Photo Essay: Pilgrimage

pilgrim [ˈpɪlgrɪm] n

1. A wayfarer, a foreigner, a stranger, a homeless wanderer, a traveler. 
2. One who embarks on a quest for something sacred.
3. A person who undertakes a journey to a sacred place as an act of religious devotion.

Origin: Middle English, from Old French peligrin, from Late Latin pelegrnus, alteration of Latin peregrnus, meaning foreigner 

TEVA team rider Sam Pilgrim was five years old when he got his first bike and 15 when he landed his first back flip. Today he is one of the world’s top freeride mountain bikers, helping drive the sport even higher and in new directions. He and his bike have traveled the world to compete, to break new ground and to open people’s eyes to the potential. Yet his freeriding pilgrimage had never brought him to Japan, until now. 

Click here to to see "MTB Pilgrimage: Sam Pilgrim's Freeride Mountain Bike Journey Through Japan"

“I started bike riding when I was about five years old, there was a photo of me on the first day of school sitting on my bike, lovin’ it. I naturally started doing little wheelies and jumps off curbs and things and, as I got more into it, my dad took me to a park where people were doing jumps and tricks and stuff.”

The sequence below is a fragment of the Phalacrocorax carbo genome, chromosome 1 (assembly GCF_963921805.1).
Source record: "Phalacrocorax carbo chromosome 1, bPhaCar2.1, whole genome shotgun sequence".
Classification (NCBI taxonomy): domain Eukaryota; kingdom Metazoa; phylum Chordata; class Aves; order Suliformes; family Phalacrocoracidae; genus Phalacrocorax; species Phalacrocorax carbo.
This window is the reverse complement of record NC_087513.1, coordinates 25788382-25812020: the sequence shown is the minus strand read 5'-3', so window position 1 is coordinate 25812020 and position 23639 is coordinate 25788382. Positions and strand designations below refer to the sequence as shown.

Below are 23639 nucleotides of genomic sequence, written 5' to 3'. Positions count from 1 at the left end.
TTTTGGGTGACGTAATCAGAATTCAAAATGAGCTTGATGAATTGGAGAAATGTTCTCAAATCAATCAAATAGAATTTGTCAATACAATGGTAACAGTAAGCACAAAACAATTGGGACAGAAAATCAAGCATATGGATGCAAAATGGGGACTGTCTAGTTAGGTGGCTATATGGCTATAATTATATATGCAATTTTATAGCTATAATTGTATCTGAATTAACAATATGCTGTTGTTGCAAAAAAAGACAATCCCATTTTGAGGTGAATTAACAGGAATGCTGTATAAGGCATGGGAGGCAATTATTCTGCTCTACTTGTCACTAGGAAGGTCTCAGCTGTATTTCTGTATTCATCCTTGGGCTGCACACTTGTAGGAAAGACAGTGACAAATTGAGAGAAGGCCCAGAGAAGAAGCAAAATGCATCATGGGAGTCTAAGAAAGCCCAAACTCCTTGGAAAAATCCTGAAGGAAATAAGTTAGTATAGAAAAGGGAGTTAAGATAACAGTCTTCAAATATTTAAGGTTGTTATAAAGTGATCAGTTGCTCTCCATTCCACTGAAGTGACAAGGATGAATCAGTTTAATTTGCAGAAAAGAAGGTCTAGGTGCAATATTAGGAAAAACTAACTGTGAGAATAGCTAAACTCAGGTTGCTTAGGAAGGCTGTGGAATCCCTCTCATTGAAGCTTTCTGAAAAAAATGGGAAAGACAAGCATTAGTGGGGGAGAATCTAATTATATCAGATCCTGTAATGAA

“Now I’m traveling around to ridiculous places on that bike, maybe even influencing more people to ride bikes with my videos and riding, which is pretty cool.”

Tokyo

“Tokyo is awesome. On my first day I met this famous wrestler from Hawaii named Konishiki who used to be one of the top sumo wrestlers. He is a really nice guy and showed me around the training grounds where these guys wake up at 5:30 in the morning to train and fight each other. Then I did a bunny hop over two sumo guys laying on the floor, and they were pretty scared about that, but it was funny.”

“I (and my bike) got blessed by a priest in a temple, which was a pretty special thing. I don’t do any praying of any sort at home, and this was full-on Japanese-style and very traditional—it was awesome.” 

 Nozawa Onsen, Nagano

“Seeing the rural side of Japan was an awesome opportunity. I got to check out shrines and things which were really sick. One of my favorite moments on the trip was the ‘shrine line’ I made in Nozawa Onsen. A local rider, Katzu, showed us the place, and it didn’t look very cool at first, but we came back and looked at it properly, and it was like two drop-offs in a row, a jump through two trees, skidding across all this sacred ground and down some rocks, and then across the road into urban environment, up some steps and off another drop-off. It shows you can make a cool track in less than an hour and have fun on the bike.” 

“The parks in Japan aren't great at the moment, but are still a lot of fun, and there is a lot of potential for bigger things here if more locals and people get involved with it.”

Minakami, Gunma